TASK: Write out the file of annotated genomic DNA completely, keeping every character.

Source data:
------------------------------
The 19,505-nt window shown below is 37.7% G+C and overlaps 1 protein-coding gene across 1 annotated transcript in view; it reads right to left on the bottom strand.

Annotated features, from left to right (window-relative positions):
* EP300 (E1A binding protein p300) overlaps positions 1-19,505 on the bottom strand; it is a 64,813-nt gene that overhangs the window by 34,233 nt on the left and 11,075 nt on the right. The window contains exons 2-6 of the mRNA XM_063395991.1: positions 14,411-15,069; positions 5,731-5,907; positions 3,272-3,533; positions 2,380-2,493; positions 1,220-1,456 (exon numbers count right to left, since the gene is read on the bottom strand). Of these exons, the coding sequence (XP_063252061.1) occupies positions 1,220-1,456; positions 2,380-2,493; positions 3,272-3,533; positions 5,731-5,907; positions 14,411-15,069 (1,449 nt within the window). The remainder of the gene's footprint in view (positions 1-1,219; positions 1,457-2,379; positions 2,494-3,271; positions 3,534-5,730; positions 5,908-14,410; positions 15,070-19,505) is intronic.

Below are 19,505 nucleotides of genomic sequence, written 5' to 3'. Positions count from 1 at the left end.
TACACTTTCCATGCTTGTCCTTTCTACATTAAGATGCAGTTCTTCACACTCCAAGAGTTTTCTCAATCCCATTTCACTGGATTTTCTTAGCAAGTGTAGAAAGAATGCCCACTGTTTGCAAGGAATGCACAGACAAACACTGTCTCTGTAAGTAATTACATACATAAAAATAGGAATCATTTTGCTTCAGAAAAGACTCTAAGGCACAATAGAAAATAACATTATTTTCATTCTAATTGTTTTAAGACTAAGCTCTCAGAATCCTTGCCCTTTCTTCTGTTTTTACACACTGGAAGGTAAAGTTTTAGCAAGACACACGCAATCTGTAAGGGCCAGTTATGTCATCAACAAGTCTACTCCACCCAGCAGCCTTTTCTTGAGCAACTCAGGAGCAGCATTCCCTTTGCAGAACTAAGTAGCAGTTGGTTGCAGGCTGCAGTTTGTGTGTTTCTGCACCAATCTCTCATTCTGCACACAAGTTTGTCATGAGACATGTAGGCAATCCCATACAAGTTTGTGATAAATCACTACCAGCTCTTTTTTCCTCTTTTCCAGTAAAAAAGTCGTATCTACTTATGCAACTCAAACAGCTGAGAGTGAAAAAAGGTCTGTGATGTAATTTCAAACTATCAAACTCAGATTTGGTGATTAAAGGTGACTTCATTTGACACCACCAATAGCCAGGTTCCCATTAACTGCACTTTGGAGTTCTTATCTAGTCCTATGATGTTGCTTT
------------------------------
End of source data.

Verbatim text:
The 19,505-nt window shown below is 37.7% G+C and overlaps 1 protein-coding gene across 1 annotated transcript in view; it reads right to left on the bottom strand.

Annotated features, from left to right (window-relative positions):
* EP300 (E1A binding protein p300) overlaps positions 1-19,505 on the bottom strand; it is a 64,813-nt gene that overhangs the window by 34,233 nt on the left and 11,075 nt on the right. The window contains exons 2-6 of the mRNA XM_063395991.1: positions 14,411-15,069; positions 5,731-5,907; positions 3,272-3,533; positions 2,380-2,493; positions 1,220-1,456 (exon numbers count right to left, since the gene is read on the bottom strand). Of these exons, the coding sequence (XP_063252061.1) occupies positions 1,220-1,456; positions 2,380-2,493; positions 3,272-3,533; positions 5,731-5,907; positions 14,411-15,069 (1,449 nt within the window). The remainder of the gene's footprint in view (positions 1-1,219; positions 1,457-2,379; positions 2,494-3,271; positions 3,534-5,730; positions 5,908-14,410; positions 15,070-19,505) is intronic.

Below are 19,505 nucleotides of genomic sequence, written 5' to 3'. Positions count from 1 at the left end.
TACACTTTCCATGCTTGTCCTTTCTACATTAAGATGCAGTTCTTCACACTCCAAGAGTTTTCTCAATCCCATTTCACTGGATTTTCTTAGCAAGTGTAGAAAGAATGCCCACTGTTTGCAAGGAATGCACAGACAAACACTGTCTCTGTAAGTAATTACATACATAAAAATAGGAATCATTTTGCTTCAGAAAAGACTCTAAGGCACAATAGAAAATAACATTATTTTCATTCTAATTGTTTTAAGACTAAGCTCTCAGAATCCTTGCCCTTTCTTCTGTTTTTACACACTGGAAGGTAAAGTTTTAGCAAGACACACGCAATCTGTAAGGGCCAGTTATGTCATCAACAAGTCTACTCCACCCAGCAGCCTTTTCTTGAGCAACTCAGGAGCAGCATTCCCTTTGCAGAACTAAGTAGCAGTTGGTTGCAGGCTGCAGTTTGTGTGTTTCTGCACCAATCTCTCATTCTGCACACAAGTTTGTCATGAGACATGTAGGCAATCCCATACAAGTTTGTGATAAATCACTACCAGCTCTTTTTTCCTCTTTTCCAGTAAAAAAGTCGTATCTACTTATGCAACTCAAACAGCTGAGAGTGAAAAAAGGTCTGTGATGTAATTTCAAACTATCAAACTCAGATTTGGTGATTAAAGGTGACTTCATTTGACACCACCAATAGCCAGGTTCCCATTAACTGCACTTTGGAGTTCTTATCTAGTCCTATGATGTTGCTTT